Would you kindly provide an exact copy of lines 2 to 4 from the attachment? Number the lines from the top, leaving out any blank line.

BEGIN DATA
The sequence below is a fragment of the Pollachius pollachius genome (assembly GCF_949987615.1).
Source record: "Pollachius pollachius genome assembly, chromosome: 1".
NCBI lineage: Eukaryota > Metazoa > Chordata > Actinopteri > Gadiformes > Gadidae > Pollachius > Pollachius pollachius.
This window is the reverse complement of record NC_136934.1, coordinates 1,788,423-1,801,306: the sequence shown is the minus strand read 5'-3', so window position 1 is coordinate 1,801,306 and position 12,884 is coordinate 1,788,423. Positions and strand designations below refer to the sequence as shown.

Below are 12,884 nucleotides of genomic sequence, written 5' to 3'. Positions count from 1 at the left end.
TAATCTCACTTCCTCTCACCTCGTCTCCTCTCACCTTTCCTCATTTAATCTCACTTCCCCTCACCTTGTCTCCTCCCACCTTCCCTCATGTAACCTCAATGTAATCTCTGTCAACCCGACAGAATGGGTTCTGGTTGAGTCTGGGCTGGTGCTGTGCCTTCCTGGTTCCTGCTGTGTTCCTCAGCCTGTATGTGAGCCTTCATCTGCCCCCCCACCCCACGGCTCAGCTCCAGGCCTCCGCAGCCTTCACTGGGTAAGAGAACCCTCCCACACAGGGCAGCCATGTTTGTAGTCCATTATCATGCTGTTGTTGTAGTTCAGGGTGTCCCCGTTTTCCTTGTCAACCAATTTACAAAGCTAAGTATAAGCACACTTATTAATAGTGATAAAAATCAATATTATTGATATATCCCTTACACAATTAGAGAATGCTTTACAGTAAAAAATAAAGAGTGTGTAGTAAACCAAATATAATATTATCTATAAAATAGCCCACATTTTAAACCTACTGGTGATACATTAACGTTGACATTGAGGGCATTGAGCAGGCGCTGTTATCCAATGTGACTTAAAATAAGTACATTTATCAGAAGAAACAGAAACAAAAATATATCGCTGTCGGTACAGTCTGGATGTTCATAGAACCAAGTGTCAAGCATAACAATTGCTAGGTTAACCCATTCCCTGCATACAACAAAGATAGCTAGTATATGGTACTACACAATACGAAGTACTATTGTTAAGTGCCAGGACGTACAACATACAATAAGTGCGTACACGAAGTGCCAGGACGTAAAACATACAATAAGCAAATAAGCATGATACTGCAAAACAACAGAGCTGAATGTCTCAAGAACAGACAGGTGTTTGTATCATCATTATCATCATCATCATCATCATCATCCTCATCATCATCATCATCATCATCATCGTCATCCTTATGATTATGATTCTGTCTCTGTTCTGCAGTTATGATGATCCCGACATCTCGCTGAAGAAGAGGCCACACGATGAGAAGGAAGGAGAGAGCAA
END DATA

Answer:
Source record: "Pollachius pollachius genome assembly, chromosome: 1".
NCBI lineage: Eukaryota > Metazoa > Chordata > Actinopteri > Gadiformes > Gadidae > Pollachius > Pollachius pollachius.
This window is the reverse complement of record NC_136934.1, coordinates 1,788,423-1,801,306: the sequence shown is the minus strand read 5'-3', so window position 1 is coordinate 1,801,306 and position 12,884 is coordinate 1,788,423. Positions and strand designations below refer to the sequence as shown.